The Meals on Wheels story, and how it came to be such an integral part of how the Cayman Islands cares for those in need, began with a simple act of Christian kindness.
Not satisfied with her usual Sunday visits to friends and family, Martha McField began cooking and delivering meals to her neighbours before going to church. From the humble beginnings of Miss Martha’s kitchen, today the organisation prepares and delivers more than 150 free, nutritionally-balanced meals a day to some of Cayman’s most vulnerable citizens.
Miss Martha’s daughter, Beulah McField, has been running the operation since 1997 and works tirelessly to continue the vision of Christian charity started by her mother. Senior citizens and individuals with medical or physical conditions are among those most liable to go hungry.
Meals on Wheels takes referrals from the Cayman Islands Cancer Society, Cayman HospiceCare, the Veterans Association, Social Services and Public Health, helping those in need retain independence in their own home. The organisation also provides education on the importance of nutrition and other health-related topics facing seniors in today’s society.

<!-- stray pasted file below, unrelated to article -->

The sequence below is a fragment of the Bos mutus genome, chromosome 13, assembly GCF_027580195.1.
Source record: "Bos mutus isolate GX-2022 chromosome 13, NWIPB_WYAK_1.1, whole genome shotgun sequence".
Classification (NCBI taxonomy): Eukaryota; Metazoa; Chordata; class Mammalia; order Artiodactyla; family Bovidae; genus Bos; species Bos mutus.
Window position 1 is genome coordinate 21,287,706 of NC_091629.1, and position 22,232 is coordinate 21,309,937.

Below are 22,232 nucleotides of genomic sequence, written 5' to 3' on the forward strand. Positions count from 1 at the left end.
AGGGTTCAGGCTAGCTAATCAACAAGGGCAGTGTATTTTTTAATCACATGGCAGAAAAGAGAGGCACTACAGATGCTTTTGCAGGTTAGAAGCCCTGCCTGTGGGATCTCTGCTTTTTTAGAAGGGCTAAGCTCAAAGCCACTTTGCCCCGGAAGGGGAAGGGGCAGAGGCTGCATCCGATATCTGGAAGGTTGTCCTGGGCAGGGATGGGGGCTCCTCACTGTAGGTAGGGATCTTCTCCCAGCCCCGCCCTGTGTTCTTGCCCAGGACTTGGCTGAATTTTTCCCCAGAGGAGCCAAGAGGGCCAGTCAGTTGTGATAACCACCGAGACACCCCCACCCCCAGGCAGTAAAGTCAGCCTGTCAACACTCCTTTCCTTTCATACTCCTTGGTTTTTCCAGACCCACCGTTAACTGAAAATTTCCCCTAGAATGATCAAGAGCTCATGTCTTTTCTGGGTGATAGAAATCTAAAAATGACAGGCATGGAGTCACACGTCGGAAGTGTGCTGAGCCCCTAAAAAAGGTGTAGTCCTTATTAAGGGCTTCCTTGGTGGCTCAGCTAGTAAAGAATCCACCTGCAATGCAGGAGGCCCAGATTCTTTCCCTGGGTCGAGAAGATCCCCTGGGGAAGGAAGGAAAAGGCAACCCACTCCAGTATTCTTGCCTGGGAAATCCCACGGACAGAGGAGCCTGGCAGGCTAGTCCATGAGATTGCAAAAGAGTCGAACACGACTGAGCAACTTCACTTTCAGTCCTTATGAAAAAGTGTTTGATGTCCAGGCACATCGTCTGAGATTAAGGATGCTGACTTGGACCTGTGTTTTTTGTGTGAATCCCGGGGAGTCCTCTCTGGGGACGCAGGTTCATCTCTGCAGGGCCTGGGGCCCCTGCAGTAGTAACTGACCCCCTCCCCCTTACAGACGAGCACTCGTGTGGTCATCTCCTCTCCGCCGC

But Meals on Wheels is not just about delivering food. Daily visits from organisation volunteers give Meals on Wheels recipients’ access to the time old medicine of “good company”. Not only are these visits often their only social-interaction of the day – volunteers play a vital role in checking up on or looking out for recipients health and wellbeing.
Without community service providers such as Meals on Wheels, senior members of our society would be at a greater risk of premature admission to care homes, isolation and accident.